If I had one complaint about this event, it would be that there was too much cool stuff. The Dragonsteel store was vast and full of so much epic merchandise I couldn’t decide on what to get (I eventually settled on a Tress teacup, available on the Dragonsteel merch website while supplies last, #notsponsored). So many panels and games and other events overlapped that I had to be very choosy about what I did. There just wasn’t enough time to do all things I wanted to do. That may, however, be slightly mitigated next year…

The event culminated with Brandon Sanderson getting up on stage before thousands of his fans. He spoke on liminality, and the passage from one season of life into the next. Change can be scary, and hard (isn’t that the understatement of the year?). The Cosmere is on the cusp of great change, with the ending of Mistborn Era Two last year and the end of Stormlight Era One next year. Things are about to shake up, big time.

Dragonsteel itself is changing. Sanderson is bringing more people onto his team, and commissioning authors to help him get stories out that he does not have time for, including Janci Patterson taking the reigns of the next Skyward installation, and Dan Wells taking on an entirely new Cosmere novel. Sanderson also announced a new headquarters for Dragonsteel, “somewhere” in Utah County, where the official offices, bookstore, warehouse, event rooms, etc. will be housed; it will reduce the number of visitors that go to his not-so-secret lair and personal house, as well as be the base of operations for future conventions. Fans are already calling it “Sanderland.” He announced the launch of the leatherbound Words of Radiance, coming soon on BackerKit. And he announced, to the joy of many, that Dragonsteel 2024 will be held on a weekend next year, and span three days instead of two, presumably to accommodate the huge celebration that will surround the release of Stormlight 5.

Dragonsteel 2023 is in the books. The Year of Sanderson is almost at its end. All Secret Projects have been released (have you read them all yet?). I look forward to what the future holds, yet I am also enjoying the anticipation of not knowing what is coming next. After all, Journey Before Destination.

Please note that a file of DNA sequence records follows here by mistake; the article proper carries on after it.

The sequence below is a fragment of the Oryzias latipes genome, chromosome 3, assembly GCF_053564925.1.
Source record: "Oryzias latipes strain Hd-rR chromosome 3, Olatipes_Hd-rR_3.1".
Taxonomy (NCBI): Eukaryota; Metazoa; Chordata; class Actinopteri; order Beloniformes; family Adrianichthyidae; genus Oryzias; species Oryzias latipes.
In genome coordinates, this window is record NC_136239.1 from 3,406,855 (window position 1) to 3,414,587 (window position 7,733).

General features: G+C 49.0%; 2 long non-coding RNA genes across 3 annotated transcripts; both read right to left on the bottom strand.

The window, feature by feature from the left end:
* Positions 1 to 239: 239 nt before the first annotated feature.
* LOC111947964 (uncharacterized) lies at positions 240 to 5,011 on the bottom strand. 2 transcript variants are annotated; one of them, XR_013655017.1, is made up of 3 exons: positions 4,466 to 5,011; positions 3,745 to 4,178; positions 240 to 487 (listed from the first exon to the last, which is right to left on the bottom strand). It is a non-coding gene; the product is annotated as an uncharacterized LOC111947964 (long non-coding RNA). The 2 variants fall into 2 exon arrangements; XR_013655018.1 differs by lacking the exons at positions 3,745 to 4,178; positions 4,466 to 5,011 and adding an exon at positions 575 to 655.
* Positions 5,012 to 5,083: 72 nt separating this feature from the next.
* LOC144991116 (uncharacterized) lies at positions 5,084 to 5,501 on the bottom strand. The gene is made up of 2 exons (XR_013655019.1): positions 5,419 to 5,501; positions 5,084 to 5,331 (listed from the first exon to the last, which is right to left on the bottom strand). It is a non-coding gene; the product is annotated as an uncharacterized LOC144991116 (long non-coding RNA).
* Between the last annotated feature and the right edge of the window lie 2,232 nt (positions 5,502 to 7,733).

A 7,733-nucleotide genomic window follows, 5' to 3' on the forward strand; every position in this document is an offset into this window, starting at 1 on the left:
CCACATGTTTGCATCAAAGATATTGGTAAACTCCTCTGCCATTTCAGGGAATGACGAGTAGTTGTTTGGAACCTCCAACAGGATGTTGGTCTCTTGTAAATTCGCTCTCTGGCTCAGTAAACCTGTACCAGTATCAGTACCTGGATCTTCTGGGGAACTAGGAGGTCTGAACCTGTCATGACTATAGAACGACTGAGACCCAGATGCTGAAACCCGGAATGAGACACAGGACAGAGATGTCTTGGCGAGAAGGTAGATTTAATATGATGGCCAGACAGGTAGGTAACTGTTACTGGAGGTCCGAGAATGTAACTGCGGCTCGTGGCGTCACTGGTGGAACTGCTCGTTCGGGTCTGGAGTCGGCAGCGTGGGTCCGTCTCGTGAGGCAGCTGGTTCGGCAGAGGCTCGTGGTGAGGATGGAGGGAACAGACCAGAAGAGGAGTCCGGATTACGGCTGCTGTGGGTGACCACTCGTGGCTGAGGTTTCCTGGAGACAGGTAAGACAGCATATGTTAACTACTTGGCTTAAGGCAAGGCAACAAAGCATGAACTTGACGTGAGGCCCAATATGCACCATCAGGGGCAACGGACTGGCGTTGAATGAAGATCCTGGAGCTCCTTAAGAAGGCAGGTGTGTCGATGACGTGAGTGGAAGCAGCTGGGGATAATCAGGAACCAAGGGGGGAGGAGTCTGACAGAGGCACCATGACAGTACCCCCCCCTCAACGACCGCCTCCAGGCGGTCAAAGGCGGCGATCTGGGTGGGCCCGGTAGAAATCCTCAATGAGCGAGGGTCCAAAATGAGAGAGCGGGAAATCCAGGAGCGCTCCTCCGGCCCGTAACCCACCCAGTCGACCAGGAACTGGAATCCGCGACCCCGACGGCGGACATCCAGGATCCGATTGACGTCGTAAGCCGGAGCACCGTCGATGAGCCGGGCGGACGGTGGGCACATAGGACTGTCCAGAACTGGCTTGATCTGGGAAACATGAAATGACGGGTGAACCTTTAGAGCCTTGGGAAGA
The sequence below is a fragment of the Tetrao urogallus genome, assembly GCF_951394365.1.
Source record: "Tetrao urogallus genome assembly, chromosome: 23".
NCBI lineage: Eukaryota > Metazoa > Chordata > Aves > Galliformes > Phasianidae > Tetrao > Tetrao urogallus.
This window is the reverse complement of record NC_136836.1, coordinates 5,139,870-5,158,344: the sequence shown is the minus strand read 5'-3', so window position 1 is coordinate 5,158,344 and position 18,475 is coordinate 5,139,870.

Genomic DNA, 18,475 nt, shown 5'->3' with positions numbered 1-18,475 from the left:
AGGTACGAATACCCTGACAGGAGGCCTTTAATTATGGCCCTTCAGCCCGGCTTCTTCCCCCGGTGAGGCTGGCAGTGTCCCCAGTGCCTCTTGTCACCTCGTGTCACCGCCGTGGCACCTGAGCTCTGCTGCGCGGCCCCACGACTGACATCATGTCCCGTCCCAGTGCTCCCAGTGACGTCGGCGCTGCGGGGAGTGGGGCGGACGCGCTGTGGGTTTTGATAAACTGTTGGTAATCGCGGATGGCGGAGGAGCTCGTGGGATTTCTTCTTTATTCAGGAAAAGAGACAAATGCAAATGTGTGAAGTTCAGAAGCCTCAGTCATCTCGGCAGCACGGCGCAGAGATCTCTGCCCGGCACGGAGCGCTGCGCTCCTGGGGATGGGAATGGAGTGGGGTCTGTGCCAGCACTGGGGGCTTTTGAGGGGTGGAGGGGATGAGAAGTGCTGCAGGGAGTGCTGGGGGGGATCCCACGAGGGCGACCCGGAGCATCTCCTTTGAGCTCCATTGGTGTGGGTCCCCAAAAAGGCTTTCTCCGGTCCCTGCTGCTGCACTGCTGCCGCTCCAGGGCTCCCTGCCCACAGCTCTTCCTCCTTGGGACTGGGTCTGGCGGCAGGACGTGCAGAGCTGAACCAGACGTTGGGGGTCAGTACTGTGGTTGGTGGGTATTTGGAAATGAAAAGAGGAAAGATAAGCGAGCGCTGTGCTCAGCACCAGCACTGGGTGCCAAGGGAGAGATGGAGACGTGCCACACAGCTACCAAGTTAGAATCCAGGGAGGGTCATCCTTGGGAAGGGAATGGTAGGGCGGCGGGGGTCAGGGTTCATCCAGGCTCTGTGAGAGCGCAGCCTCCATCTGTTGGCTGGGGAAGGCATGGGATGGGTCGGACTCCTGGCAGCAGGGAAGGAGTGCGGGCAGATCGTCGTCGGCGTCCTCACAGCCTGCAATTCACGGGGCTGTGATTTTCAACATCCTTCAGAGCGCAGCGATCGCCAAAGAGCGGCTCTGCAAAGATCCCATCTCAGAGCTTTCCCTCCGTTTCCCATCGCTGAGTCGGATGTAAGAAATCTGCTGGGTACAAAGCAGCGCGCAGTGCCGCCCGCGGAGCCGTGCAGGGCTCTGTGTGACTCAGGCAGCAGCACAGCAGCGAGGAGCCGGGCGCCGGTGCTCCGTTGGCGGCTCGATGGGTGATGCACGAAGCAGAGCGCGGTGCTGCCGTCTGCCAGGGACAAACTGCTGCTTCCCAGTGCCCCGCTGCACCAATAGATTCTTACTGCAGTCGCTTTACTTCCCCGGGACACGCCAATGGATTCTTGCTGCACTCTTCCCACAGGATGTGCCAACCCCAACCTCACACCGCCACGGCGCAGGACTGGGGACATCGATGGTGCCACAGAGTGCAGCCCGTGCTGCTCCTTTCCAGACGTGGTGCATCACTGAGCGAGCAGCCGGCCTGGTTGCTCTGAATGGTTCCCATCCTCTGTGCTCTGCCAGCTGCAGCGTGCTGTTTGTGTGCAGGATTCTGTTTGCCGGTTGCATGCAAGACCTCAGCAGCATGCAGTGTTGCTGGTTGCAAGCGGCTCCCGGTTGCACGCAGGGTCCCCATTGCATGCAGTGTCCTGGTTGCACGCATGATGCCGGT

K. David Murdock is a Utah native who spends his time writing stories, daydreaming stories, reading stories, telling stories, and occasionally eating. His first publication, “The Tower on the Shore,” a short fantasy horror story, will release on November 30th, 2023, in UVU’s speculative fiction magazine, Warp and Weave. You can follow his writing updates and inane ramblings on Instagram @kdavidmurdock.

Monday, November 27, 2023

Once's Missed Opportunity: A Christmas Episode

My wife recently finished rewatching Once Upon a Time (we use it as a background show while doing chores and such). I have various opinions about the series—possibly some unpopular ones—about characters, story arcs, relationships, etc. but that’s a topic for another blog post. Today I want to talk about the biggest missed opportunity I took note of during this recent viewing. Why the heck didn’t Once Upon a Time have a Christmas episode?

My first thought was maybe the producers  were trying to evade religion or potentially controversial topics… even though they had no problem alluding to the Last Supper in the Season 6 finale. And there was David the shepherd boy who became king. But even religion aside, Christmas has become such a cultural thing and it’s been secularized for years. They could have avoided the Nativity scene altogether and just gone with the mythology of Santa. 

Even just with Santa Claus, there are so many different Santa stories they could pull from. ‘Twas the Night Before Christmas, The Santa Clause, etc. to name a couple. But even if you leave Santa aside for a second, there are countless Christmas classics and specials they could have  pulled from, like Charlie Brown trees or the Grinch. Heck, we already had a Victorian era England in Wonderland and the Jekyll/Hyde story, so why not do an adaptation of A Christmas Carol?